There are not many prop forwards in the modern era whose arrival at training can inspire an impromptu rendition of the Hokey Cokey.
When his Hull team-mates sing "In, out, in, out, shake it all about", they are making a subtle reference to a change of direction which, if he could reproduce it on the field, would make Garreth Carvell the most elusive front-rower the game has seen.
Carvell, who will pack down for Hull against St Helens at Wembley on Saturday, is the player who signed a new, three-year deal with the club last month, only to change his mind within minutes and leave himself in contractual limbo.
"I'd just been training with the lads and, when they stuck the contract in front of me, I got a bit overexcited," he explains. "As soon as I got into my car, I knew it was the wrong decision. Perhaps it's something to do with being a prop."
The following day, he returned to the club and told them he had made a mistake and wanted to leave. With Wembley likely to be his penultimate game, two Australian clubs plus Wigan and, intriguingly, Saturday's opponents Saints have shown interest.
"I've taken a bit of stick from the lads, but they understand why I've made the decision," he says. It does not sound like the ideal preparation for a big match, but Carvell and Hull have not exactly enjoyed a smooth season.
In the opening game he damaged knee ligaments in a tackle and missed the next 14 rounds. It was a sign of things to come for a club who have rarely been able to field a settled side because of the attritional rate of injuries.
"I've never known anything like it," says the 28-year-old Carvell, who cut his teeth with Leeds and Gateshead before becoming a Test-class prop on Humberside. "Maybe the human body isn't meant for rugby league."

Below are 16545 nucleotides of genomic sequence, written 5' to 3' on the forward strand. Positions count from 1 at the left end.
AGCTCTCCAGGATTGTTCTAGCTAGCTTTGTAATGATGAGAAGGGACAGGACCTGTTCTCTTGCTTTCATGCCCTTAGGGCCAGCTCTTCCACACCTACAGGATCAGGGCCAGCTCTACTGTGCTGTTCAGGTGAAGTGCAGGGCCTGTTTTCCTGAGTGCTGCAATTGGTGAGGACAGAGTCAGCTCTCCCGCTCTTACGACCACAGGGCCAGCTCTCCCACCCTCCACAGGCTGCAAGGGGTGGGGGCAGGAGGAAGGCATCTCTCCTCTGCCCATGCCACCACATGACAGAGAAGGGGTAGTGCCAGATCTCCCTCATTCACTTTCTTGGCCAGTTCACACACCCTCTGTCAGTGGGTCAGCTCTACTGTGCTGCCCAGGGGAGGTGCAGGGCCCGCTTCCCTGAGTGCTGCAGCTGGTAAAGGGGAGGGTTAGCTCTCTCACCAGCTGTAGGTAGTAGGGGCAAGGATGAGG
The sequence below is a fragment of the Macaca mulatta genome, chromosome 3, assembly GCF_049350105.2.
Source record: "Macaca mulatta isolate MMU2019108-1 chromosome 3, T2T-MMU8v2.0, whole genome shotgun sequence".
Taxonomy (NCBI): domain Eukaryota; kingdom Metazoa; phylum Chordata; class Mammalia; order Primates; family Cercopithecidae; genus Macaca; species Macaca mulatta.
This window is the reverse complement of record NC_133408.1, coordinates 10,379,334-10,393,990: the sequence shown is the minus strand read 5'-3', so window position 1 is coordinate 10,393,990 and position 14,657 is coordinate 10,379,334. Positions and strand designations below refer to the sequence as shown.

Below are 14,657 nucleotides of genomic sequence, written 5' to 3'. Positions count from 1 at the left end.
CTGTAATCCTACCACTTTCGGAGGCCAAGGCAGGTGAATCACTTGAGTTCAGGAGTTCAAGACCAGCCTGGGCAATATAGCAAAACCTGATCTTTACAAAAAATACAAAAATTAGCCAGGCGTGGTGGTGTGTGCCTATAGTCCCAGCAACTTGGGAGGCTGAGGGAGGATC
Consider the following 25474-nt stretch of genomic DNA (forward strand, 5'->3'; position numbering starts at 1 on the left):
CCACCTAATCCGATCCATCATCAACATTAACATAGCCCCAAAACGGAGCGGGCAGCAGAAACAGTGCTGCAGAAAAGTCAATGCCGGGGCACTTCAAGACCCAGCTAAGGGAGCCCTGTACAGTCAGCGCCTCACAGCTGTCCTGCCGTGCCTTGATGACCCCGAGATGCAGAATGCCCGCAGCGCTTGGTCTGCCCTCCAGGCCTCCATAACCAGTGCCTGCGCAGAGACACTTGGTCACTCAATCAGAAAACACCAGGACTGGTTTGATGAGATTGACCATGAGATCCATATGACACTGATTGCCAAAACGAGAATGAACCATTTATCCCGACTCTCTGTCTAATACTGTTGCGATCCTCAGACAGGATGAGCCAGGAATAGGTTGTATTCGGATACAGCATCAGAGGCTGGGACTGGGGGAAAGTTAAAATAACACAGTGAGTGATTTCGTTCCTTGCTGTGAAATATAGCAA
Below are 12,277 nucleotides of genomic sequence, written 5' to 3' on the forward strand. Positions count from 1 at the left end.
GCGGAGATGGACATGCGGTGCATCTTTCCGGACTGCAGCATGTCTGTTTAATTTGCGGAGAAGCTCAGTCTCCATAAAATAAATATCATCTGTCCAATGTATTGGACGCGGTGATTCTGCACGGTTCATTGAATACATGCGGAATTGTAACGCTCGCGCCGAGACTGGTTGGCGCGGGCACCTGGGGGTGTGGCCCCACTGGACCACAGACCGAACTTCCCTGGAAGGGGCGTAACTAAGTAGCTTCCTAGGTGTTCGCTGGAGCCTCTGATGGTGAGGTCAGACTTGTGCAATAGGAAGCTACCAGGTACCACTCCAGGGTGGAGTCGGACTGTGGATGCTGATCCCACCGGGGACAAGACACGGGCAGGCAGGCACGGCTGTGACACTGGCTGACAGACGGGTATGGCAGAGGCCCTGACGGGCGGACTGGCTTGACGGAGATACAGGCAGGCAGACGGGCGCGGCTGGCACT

The injury toll and a subsequent lack of consistent form cost Peter Sharp his coaching job in mid-season, for which Carvell says the players have to take the blame. "We have to take full responsibility for Peter losing his job. He's a fantastic coach and he had the respect of all the lads. We were all very disappointed, but then the board had to make the right decision and they got the right man."
That right man was Sharp's assistant, Richard Agar, who despite his obvious irritation at Carvell's about-face has continued to select him. Agar helped steer Hull to their Cup final success against Leeds in 2005 and the Grand Final the year after.
"Richard has served his apprenticeship and is more experienced than people think," says Carvell. "In fact, you look at our whole squad and it's full of people who have played in Cup finals, Grand Finals and NRL finals – there's no way we're going to be overawed."
Carvell was part of the team that beat Saints in the Cup semi-final three years ago. "I don't think they like playing us. We're a bit of a bogey team to them." That doesn't mean he lacks respect for the club he may yet join. "Saints are on fire at the moment but this is one of those games where anything can happen.
"I've been watching Challenge Cup finals since I was a little boy and that's the magic of it. It's even more special that it's back at Wembley. I went there on a trip last year and it was a bit of a strange, subdued atmosphere because there weren't that many Catalan supporters there. But the Hull fans travel really well and they'll pack the place."
Those fans know that Carvell is leaving. The lure of Australia is strong but as we know, he is capable of changing his mind. "I can't think of a better way of leaving Hull than this match or a better way of bowing out than with this group of players.
"All the lads and the coaching staff have been fantastically supportive. At the end of the day, all they want to know is that you're going to give 110 per cent – and that's what I'm going to do."Reuse content